Arts > Anatomy of torture

04 October 2018 | by Laura Gascoigne

Anatomy of torture

Anatomy of torture

Apollo and Marsyas, oil on canvas, Jusepe de Ribera, Museo e Real Bosco di Capodimonte            
Image: Museo e Real Bosco di Capodimonte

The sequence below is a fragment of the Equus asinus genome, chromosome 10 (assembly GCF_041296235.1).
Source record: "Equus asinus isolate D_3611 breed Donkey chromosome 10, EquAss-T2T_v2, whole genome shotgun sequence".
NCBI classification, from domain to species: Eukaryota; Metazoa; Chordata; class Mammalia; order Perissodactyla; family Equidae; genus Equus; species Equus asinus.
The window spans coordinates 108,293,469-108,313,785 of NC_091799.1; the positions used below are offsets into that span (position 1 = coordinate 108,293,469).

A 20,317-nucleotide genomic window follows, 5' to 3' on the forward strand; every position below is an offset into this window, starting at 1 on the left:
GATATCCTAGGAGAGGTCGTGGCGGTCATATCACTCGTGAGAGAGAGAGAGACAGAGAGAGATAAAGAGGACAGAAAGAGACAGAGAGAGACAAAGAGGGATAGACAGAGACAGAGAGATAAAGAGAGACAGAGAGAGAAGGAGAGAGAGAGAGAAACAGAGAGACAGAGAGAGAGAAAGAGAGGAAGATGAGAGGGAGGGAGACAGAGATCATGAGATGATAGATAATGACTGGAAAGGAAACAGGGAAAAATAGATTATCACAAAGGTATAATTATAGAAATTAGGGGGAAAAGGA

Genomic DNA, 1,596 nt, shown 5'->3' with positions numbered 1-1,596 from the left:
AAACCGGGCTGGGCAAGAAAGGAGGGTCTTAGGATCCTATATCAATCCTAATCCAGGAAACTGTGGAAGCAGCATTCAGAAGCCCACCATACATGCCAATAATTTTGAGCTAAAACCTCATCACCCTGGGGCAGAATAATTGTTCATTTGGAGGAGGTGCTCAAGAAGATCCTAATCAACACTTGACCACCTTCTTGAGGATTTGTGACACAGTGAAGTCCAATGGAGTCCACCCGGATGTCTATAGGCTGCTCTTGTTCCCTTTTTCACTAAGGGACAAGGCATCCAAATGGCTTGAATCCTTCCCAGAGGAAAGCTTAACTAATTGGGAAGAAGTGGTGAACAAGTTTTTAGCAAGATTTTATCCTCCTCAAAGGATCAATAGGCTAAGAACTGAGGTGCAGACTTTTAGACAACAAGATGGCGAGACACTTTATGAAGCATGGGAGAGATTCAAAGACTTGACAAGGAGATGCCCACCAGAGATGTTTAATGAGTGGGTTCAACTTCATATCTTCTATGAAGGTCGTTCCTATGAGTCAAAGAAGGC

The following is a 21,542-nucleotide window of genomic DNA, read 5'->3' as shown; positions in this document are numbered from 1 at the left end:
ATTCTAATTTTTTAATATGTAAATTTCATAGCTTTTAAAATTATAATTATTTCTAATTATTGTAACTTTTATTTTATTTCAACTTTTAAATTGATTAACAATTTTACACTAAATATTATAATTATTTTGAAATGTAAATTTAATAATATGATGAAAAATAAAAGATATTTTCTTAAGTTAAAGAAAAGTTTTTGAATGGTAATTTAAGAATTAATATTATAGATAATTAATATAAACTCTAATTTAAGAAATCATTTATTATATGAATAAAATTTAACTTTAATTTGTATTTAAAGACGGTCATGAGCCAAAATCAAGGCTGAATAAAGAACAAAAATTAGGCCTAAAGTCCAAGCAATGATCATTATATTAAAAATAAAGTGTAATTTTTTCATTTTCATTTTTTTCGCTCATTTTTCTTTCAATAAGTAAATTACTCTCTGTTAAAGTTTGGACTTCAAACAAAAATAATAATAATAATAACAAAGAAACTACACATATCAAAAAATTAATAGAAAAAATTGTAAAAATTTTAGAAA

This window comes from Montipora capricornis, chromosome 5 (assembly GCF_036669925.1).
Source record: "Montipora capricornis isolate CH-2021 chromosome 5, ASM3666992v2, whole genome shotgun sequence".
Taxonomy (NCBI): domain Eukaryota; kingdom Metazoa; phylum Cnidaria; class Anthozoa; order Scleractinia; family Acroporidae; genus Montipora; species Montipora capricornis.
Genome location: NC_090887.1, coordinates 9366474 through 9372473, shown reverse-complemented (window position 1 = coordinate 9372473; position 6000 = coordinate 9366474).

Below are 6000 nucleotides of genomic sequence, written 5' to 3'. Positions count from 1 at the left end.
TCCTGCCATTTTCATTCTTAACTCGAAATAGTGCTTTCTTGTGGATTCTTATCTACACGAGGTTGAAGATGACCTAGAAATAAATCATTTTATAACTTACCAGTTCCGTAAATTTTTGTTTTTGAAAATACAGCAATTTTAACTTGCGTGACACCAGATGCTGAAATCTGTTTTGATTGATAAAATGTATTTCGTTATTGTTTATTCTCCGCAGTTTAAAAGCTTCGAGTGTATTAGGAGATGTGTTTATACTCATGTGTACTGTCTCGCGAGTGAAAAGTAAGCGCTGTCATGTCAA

On a public holiday in 1616 the Spanish Viceroy of Naples, the Duke of Osuna, heard a commotion in the street outside the Palazzo Reale and, coming out his balcony, saw a painting of the Martyrdom of Saint Bartholomew drawing an excited crowd. Curious to see what the fuss was about, he had the painting and the artist brought to him. The painting was certainly a crowd-puller and the artist was himself an object of curiosity: not an Italian but a fellow Spaniard from Valencia, who would come to be known in Italy as “lo Spagnoletto”.


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